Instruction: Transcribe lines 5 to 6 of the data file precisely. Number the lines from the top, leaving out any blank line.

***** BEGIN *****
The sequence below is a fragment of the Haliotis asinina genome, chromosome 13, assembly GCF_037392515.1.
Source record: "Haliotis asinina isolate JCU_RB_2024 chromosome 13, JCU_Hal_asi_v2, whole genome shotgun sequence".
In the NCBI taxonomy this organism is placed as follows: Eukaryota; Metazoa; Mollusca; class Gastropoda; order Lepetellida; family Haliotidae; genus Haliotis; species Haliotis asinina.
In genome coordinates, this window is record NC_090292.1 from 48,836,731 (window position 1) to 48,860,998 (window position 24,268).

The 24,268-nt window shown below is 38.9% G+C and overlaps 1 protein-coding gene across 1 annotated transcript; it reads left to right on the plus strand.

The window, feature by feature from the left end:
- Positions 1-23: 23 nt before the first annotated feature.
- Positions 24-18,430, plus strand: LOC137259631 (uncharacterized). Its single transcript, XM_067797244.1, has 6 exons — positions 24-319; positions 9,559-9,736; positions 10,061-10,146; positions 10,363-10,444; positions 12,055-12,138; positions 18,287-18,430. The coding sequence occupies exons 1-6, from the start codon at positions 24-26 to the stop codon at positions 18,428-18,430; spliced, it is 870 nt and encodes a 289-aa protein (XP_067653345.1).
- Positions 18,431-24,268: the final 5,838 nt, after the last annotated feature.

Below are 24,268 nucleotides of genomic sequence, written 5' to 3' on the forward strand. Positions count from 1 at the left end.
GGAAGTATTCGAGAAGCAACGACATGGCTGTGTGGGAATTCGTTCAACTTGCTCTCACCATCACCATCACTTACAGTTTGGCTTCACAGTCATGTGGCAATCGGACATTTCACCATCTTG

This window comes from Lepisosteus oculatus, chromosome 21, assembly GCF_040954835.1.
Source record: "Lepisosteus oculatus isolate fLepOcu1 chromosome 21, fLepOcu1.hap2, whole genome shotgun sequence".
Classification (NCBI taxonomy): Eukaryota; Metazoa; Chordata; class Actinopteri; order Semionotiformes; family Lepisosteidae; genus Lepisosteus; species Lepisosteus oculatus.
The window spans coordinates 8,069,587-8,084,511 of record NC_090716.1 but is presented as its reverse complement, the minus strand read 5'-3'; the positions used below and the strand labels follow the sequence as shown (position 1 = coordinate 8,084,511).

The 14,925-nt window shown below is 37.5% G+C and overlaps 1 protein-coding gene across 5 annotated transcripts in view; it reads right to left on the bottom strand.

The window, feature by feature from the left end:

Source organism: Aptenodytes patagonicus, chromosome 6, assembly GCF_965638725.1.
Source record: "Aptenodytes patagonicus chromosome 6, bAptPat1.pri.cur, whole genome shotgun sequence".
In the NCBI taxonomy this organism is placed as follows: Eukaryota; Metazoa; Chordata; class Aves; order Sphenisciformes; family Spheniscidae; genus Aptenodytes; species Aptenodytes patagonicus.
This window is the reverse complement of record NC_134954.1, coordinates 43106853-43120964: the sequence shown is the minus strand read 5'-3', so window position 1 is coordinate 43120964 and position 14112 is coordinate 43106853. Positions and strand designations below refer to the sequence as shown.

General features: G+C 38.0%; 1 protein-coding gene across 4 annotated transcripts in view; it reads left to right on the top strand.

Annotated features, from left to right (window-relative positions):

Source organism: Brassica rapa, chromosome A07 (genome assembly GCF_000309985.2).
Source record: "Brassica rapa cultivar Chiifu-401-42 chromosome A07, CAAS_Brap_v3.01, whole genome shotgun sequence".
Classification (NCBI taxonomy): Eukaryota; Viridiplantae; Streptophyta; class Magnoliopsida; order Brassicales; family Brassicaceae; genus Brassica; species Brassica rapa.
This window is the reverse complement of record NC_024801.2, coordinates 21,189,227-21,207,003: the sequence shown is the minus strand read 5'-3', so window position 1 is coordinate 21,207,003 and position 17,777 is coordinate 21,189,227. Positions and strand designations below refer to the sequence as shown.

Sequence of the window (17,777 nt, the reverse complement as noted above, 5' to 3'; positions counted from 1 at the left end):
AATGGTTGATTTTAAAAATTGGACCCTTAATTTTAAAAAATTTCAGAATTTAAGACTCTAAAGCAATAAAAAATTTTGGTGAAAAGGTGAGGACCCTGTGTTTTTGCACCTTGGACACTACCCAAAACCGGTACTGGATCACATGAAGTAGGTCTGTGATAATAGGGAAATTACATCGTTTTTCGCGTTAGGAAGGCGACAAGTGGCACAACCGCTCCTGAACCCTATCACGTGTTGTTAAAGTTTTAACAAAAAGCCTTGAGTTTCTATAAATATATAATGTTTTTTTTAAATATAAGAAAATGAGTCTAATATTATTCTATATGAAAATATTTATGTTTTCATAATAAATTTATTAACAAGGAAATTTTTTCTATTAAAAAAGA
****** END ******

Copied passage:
The 24,268-nt window shown below is 38.9% G+C and overlaps 1 protein-coding gene across 1 annotated transcript; it reads left to right on the plus strand.

The window, feature by feature from the left end: